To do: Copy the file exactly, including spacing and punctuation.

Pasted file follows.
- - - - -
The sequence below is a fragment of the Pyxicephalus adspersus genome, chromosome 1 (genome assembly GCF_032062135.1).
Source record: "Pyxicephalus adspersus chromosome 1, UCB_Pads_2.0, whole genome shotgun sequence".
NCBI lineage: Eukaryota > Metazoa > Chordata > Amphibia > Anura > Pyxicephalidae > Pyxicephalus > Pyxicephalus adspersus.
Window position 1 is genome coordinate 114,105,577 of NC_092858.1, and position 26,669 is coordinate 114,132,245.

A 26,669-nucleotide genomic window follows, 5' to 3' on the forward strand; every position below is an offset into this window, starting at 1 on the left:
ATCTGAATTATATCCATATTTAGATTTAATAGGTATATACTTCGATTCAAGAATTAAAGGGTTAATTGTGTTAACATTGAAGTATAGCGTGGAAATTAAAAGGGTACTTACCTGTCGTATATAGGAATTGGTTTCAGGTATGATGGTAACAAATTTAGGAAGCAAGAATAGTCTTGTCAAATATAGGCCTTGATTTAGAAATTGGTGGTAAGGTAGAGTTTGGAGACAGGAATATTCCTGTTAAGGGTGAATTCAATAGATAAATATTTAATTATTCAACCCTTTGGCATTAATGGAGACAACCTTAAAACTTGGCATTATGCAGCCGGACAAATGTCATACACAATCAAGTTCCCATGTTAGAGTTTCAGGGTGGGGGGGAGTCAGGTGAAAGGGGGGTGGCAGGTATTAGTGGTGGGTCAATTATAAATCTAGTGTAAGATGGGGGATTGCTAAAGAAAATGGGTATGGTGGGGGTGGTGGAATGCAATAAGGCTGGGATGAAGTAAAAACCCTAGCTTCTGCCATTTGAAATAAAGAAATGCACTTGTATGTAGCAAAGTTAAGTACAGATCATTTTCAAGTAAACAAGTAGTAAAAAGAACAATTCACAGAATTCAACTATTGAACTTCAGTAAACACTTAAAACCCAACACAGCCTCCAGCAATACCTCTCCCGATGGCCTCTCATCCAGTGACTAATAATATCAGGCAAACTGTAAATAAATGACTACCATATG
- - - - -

The sequence below is a fragment of the Pyxicephalus adspersus genome, chromosome 1 (genome assembly GCF_032062135.1).
Source record: "Pyxicephalus adspersus chromosome 1, UCB_Pads_2.0, whole genome shotgun sequence".
NCBI lineage: Eukaryota > Metazoa > Chordata > Amphibia > Anura > Pyxicephalidae > Pyxicephalus > Pyxicephalus adspersus.
Window position 1 is genome coordinate 114,105,577 of NC_092858.1, and position 26,669 is coordinate 114,132,245.

A 26,669-nucleotide genomic window follows, 5' to 3' on the forward strand; every position below is an offset into this window, starting at 1 on the left:
ATCTGAATTATATCCATATTTAGATTTAATAGGTATATACTTCGATTCAAGAATTAAAGGGTTAATTGTGTTAACATTGAAGTATAGCGTGGAAATTAAAAGGGTACTTACCTGTCGTATATAGGAATTGGTTTCAGGTATGATGGTAACAAATTTAGGAAGCAAGAATAGTCTTGTCAAATATAGGCCTTGATTTAGAAATTGGTGGTAAGGTAGAGTTTGGAGACAGGAATATTCCTGTTAAGGGTGAATTCAATAGATAAATATTTAATTATTCAACCCTTTGGCATTAATGGAGACAACCTTAAAACTTGGCATTATGCAGCCGGACAAATGTCATACACAATCAAGTTCCCATGTTAGAGTTTCAGGGTGGGGGGGAGTCAGGTGAAAGGGGGGTGGCAGGTATTAGTGGTGGGTCAATTATAAATCTAGTGTAAGATGGGGGATTGCTAAAGAAAATGGGTATGGTGGGGGTGGTGGAATGCAATAAGGCTGGGATGAAGTAAAAACCCTAGCTTCTGCCATTTGAAATAAAGAAATGCACTTGTATGTAGCAAAGTTAAGTACAGATCATTTTCAAGTAAACAAGTAGTAAAAAGAACAATTCACAGAATTCAACTATTGAACTTCAGTAAACACTTAAAACCCAACACAGCCTCCAGCAATACCTCTCCCGATGGCCTCTCATCCAGTGACTAATAATATCAGGCAAACTGTAAATAAATGACTACCATATG